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Charities urge Prime Minister to hold Commission on the future of NHS and social care

Article By: Ellie Spanswick, News Editor

In an open letter, health and social care professionals and charities have urged the Prime Minister, David Cameron to be 'bold' and hold a Commission on the future of health and social care in the UK, as it faces huge demographic changes.

The letter implores the Government to build a model that is fit for purpose, to meet the challenges posed by an ageing population and an already underfunded care system.

Almost forty organisations, including: charity Independent Age, The International Longevity Centre – UK, Care England, The National Care Forum, Carers UK, Macmillan Cancer Support, Marie Curie, Anchor, Leonard Cheshire Disability and The National Council for Palliative Care.

David Sinclair, director of The International Longevity Centre – UK, commented: “The UK is facing dramatic demographic change – in the next twenty years the number of people aged 85 and older will more than double to over three million. It is crucial that we are prepared for that change. We need to start talking now, honestly and openly, about what standards of health and care older people can expect now and in the future. Establishing this Commission would be an excellent step towards this and we hope the PM will listen to the calls being made.”

’The UK will never be truly prepared for ageing’

Director of policy and external relations at Independent Age, Simon Bottery, said: “Without a robust health and care service that delivers for older people when they need it, the UK will never be truly prepared for ageing.

“A Commission on the future of health and social care is the vital first move towards recognising that the health and care systems cannot work in isolation – only when they work effectively together can the needs of older people be met. This is a conversation we cannot avoid if we are truly committed to ensuring older people have the quality of life they deserve. We urge the Prime Minister to back this Commission.”

Already NHS and Foundation Trusts are facing a projected £2.2bn deficit, while The Health Foundation has estimated that there could be £6bn social care funding gap by 2020.

The open letter urges the Prime Minister to:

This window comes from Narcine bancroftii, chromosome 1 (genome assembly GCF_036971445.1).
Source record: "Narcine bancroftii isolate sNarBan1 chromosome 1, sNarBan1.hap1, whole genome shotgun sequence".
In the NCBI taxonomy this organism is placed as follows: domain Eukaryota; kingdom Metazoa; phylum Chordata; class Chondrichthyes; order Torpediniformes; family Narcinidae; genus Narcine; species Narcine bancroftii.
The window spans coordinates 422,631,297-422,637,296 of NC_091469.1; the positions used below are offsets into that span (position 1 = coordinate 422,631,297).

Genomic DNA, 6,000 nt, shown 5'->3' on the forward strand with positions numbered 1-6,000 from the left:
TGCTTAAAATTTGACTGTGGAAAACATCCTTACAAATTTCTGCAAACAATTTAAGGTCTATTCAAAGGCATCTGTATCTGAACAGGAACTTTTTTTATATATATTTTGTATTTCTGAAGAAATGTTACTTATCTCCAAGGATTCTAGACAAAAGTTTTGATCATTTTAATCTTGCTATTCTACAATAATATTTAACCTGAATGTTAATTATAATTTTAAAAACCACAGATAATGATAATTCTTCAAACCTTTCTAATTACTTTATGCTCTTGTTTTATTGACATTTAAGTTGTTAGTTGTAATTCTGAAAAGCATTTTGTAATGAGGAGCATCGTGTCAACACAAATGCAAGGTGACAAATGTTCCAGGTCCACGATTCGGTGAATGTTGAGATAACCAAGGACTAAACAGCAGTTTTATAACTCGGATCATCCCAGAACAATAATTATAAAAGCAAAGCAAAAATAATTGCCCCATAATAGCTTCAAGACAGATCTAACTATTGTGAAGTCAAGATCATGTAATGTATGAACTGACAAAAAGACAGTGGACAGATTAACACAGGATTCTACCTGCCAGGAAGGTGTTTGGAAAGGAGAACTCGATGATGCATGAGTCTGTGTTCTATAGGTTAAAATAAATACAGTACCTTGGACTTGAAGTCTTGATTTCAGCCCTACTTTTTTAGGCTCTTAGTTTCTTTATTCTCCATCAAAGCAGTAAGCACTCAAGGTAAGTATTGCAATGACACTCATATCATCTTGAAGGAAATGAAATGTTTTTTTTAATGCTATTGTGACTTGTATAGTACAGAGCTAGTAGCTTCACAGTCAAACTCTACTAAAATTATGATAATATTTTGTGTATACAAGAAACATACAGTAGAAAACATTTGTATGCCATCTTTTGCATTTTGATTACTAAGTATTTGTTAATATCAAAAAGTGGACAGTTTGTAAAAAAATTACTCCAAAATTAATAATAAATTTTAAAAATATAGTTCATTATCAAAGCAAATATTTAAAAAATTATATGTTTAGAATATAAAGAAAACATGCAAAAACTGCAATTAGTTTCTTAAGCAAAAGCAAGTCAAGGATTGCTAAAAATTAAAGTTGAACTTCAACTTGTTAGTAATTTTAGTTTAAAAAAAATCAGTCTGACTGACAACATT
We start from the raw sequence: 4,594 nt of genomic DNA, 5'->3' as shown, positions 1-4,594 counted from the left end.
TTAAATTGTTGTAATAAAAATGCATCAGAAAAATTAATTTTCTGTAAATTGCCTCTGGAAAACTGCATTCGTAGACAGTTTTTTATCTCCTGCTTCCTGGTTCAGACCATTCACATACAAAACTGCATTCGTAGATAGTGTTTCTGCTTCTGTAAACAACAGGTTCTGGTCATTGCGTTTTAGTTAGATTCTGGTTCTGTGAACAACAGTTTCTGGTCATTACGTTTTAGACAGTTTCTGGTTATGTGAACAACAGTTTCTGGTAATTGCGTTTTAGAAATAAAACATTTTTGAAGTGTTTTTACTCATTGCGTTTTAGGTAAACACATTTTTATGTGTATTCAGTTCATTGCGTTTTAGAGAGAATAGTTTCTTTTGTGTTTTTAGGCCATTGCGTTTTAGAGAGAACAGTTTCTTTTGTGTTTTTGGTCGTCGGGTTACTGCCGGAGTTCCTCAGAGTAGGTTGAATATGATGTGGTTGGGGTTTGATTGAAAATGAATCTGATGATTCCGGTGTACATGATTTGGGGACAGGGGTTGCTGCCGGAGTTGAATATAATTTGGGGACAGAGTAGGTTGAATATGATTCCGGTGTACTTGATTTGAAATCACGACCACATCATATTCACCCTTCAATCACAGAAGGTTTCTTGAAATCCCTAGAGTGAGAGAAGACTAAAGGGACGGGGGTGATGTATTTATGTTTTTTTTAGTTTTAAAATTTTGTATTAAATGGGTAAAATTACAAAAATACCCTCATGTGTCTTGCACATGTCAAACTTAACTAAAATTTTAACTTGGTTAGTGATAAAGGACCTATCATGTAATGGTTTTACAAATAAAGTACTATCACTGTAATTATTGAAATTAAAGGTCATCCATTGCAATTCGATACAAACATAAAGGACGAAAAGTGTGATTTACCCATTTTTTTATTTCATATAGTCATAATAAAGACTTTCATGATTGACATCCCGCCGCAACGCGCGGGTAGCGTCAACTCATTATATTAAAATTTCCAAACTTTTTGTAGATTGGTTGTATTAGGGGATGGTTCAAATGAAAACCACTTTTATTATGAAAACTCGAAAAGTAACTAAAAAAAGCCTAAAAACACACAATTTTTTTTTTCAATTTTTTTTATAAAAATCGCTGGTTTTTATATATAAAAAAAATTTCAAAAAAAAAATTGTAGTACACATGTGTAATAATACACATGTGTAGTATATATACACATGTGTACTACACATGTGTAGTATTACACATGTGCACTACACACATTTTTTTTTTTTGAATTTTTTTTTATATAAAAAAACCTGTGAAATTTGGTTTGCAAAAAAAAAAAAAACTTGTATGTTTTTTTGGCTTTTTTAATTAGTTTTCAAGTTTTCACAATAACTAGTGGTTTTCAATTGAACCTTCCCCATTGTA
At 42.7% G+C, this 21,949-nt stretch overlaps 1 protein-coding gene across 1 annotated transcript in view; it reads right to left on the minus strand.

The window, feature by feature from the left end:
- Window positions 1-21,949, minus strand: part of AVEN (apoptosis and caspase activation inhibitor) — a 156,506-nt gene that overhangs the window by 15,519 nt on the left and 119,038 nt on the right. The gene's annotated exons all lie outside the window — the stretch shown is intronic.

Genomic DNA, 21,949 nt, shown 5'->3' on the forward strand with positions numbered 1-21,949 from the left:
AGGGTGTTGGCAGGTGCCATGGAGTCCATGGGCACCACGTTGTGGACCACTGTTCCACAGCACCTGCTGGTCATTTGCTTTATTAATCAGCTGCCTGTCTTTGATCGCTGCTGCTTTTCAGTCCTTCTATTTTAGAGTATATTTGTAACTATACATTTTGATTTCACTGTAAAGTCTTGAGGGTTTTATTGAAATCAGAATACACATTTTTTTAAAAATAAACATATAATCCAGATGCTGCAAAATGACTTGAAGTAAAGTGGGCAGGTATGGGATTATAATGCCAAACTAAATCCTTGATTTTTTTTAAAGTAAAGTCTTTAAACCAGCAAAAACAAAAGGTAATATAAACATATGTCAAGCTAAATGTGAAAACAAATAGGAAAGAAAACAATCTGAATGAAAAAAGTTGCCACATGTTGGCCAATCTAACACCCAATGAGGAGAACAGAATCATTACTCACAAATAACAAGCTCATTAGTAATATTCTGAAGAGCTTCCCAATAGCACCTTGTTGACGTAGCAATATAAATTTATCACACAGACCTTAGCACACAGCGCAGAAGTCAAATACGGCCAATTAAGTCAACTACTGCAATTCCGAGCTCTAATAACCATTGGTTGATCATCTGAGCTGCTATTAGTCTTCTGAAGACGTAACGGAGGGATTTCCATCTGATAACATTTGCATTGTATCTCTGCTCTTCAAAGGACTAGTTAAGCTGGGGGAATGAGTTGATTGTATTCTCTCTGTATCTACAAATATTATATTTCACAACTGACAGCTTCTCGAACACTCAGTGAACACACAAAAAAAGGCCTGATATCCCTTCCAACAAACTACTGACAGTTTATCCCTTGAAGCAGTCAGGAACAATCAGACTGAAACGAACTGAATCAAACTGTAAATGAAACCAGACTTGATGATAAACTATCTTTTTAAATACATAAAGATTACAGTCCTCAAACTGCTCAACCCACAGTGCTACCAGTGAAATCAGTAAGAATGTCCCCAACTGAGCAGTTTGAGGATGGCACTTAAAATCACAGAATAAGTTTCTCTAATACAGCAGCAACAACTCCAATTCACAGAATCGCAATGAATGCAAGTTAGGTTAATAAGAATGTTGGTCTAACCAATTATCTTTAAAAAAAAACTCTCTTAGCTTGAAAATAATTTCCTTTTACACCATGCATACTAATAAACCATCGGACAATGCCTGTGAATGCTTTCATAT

• Make the Commission a reality;

• Address the monumental demographic challenges in the UK which will see almost one quarter of the population grow to be over the age of 65 in just over twenty years’ time;

• Recognise there is no room for complacency and ensure we have an NHS and social care system that is fit for purpose;

• Understand that if action isn’t taken it, older people, disabled people and their carers will bear the brunt of inaction.

'Demand for services continues to rise year on year but funding is failing to keep up’

On Wednesday 6 January, former Care Minister, Norman Lamb tabled a Bill that was backed by former Health Secretaries, Stephen Dorrell and Alan Milburn, calling for a cross-party Commission to review the future of health and social care in England.

Mr Lamb said: “The NHS and social care face an existential crisis. Demand for services continues to rise year on year but funding is failing to keep up. The position in social care is perhaps even more serious.

“Growing pressures on services are so severe that all parties must come together to fundamentally re-think how we can guarantee the future of the NHS and social care services.

“The Government cannot avoid this issue any longer. Establishing this commission will show they are serious about protecting these vital public services.”

Chief executive of Care England, Martin Green welcomed Mr Lamb’s calls for a health and social care Commission. He said: “After a wholly insufficient Spending Review announcement, we are staring into the abyss of an outdated and unfair system, which offers no stability to providers or care users. Norman Lamb’s bill, proposing a cross-party Commission on Health and Social Care, is a positive start to the New Year.

“Our system is built on outdated demographics, while our spend on health and social care is significantly less than the OECD and European averages. As Norman Lamb sensibly suggests, the Commission should decide what percentage of GDP we want to commit to health and social care, how we pay it and what the health and social care system(s) of the future will look like: including further integration, the possibility of a care tax and bringing together different funding routes. We need cross-party support for this Commission and its reforms, to create a system fit for the 21st Century.”

For more information on the work that Anchor does go to


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